Transplantation of bone marrow cells leads to engraftment of osteopoietic and hematopoietic progenitors. We sought to determine whether the recently described transient expansion of the host osteoblastic niche after marrow radioablation promotes engraftment of both osteopoietic and hematopoietic progenitor cells. Mice infused with marrow cells 24 hours after total body irradiation (TBI) demonstrated significantly greater osteopoietic and hematopoietic progenitor chimerism than did mice infused at 30 minutes or 6 hours. Irradiated mice with a lead shield over 1 hind limb showed greater hematopoietic chimerism in the irradiated limb than in the shielded limb at both the 6- and 24-hour intervals. By contrast, the osteopoietic chimerism was essentially equal in the 2 limbs at each of these intervals, although it significantly increased when cells were infused 24 hours compared with 6 hours after TBI. Similarly, the number of donor phenotypic long-term hematopoietic stem cells was equivalent in the irradiated and shielded limbs after each irradiation-to-infusion interval but was significantly increased at the 24-hour interval. Our findings indicate that a 24-hour delay in marrow cell infusion after TBI facilitates expansion of the endosteal osteoblastic niche, leading to enhanced osteopoietic and hematopoietic engraftment.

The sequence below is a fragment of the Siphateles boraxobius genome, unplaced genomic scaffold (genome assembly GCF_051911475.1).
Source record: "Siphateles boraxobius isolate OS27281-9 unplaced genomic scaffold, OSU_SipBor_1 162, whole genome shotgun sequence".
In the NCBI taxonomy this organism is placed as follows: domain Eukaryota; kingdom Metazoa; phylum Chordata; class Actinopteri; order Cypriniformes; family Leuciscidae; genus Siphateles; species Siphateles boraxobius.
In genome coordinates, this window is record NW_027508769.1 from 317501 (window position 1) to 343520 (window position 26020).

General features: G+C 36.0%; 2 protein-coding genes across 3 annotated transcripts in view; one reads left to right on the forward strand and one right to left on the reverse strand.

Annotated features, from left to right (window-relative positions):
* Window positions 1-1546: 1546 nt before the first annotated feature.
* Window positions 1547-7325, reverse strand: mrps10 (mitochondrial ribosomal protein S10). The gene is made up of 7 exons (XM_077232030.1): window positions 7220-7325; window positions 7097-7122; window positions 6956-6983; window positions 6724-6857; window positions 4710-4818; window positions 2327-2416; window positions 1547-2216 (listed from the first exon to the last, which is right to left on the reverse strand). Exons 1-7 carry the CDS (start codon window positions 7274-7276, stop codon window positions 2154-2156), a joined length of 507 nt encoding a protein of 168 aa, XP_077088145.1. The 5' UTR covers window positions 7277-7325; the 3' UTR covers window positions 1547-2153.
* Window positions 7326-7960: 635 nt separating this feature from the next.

Copyright © 2013. Published by Elsevier Inc.